6. Pay People For Their Labor. I mean this should go without saying but I'm gonna say it. The articles/twitter threads you read don't just appear. They're work someone's done, labor someone's performed and then posted to allow free access. If you can, pay people for that work Subscribe to Patreons. Support people's Ko-Fis. Donate to GoFundMes. Leave tips in digital tip jars. Even if it's only a little bit it makes a difference and shows you respect and understand the work being done, the effort and cost of creating free content.

7. The Local Is As Important As The Global.  Big issues like climate change seem way too immense for one person to address and they are. But you can make a difference on the local level in so many different ways. Pay attention to local politics, local issues, local elections What is your local school board doing? What is your town/city doing about affordable housing? Homelessness? Community healthcare? So many decisions are made at the local level. Figure out what you can do to help make the right decisions

8. If You Can Take Part In Public Action Do It. Mass public action is one of the most effective ways of protesting. In fact mass public disruptions are pretty much the only really effective methods of getting the attention of those in power & making them afraid. Of course we can't all march and that's fine. But we can help in other ways. We can donate to organizations that provide legal aid to protesters. We can share information. We can send supplies. There are lots of ways to show support with those who are marching and importantly we can normalize mass public disruption as a legitimate method of protest Remember Occupy Wall Street? So many people--even those on the left--treated it as a joke. We need to change that attitude and SUPPORT those willing & able to disrupt the machinery of power

9. Elevate Marginalized Voices. Remember that for every Greta Thunberg there's an Autumn Peltier or Mari Copeny. When you support activists make sure you're not just supporting white activists, western activists, conventionally attractive/acceptable activists. Assess who you're most often retweeting or sharing and make an effort to promote marginalized activists who may not get the same level of public acceptance as white/cis/abled activists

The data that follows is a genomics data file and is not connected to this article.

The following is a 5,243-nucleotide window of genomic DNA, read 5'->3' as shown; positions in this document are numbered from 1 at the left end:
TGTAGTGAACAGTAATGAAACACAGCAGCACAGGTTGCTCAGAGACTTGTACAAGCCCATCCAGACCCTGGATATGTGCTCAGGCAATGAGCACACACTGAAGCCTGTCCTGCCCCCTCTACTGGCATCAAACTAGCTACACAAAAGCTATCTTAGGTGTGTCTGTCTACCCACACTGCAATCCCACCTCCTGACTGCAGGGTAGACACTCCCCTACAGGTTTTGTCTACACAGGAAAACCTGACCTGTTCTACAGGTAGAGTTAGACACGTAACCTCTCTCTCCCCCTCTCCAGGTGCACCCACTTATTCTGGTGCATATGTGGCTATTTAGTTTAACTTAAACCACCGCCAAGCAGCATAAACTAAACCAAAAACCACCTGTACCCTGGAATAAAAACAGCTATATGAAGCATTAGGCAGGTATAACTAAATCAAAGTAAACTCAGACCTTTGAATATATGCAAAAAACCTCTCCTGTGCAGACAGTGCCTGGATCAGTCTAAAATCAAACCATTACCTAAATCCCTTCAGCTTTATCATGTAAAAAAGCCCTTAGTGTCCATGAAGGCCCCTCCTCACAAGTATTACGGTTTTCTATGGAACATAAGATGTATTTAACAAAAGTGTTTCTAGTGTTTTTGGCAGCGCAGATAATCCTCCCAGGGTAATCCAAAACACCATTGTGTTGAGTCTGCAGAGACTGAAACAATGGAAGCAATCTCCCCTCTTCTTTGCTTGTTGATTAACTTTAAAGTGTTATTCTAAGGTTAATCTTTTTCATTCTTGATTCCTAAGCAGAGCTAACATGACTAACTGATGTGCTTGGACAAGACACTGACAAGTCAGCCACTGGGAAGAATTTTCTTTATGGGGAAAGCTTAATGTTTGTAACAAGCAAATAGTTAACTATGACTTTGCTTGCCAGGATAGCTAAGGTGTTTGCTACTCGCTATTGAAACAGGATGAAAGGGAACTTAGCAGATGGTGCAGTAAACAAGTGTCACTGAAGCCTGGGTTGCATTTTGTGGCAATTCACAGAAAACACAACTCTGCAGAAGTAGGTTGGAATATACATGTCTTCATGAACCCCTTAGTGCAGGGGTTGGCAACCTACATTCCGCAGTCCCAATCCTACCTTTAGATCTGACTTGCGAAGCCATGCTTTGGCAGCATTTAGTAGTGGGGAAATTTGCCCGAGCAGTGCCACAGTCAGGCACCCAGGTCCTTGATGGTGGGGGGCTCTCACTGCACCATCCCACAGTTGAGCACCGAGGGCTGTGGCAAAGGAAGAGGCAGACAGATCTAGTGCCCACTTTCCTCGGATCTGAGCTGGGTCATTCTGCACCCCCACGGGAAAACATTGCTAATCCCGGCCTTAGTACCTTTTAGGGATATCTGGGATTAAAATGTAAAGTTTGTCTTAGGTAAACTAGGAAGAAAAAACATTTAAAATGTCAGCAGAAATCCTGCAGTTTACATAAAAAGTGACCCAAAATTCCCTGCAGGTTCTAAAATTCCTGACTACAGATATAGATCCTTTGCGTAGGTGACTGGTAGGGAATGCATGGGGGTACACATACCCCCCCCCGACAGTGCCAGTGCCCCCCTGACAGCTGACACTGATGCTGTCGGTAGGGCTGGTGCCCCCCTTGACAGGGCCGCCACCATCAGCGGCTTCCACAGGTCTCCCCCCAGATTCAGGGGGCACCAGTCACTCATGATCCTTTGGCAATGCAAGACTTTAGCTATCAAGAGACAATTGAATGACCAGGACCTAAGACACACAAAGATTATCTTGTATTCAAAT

10. Above All Remember: Systems Are The Enemy. It's easy to focus all our ire on Trump and to pretend one person can be responsible for all the wrong we're fighting but the problems we have go back far longer than 2016. From climate change to violence in the Middle East systemic forces like capitalism & white supremacy are the enemies we must dismantle. Which means we always have to look beyond the current president, the current super-villain and ask how we can change the system, not the person Don't get caught up in attacking one man attack the system that allowed that man to assume power, and will continue to allow cruel brutal racists to claim control

And here are some basic bits of advice 
     -even your favs can mess up & should be held accountable
     -but we're all human & messing up is unavoidable
     -don't believe a single person can save us 
     -take care of yourself 
     -don't be afraid to be a jerk. don't be afraid to be kind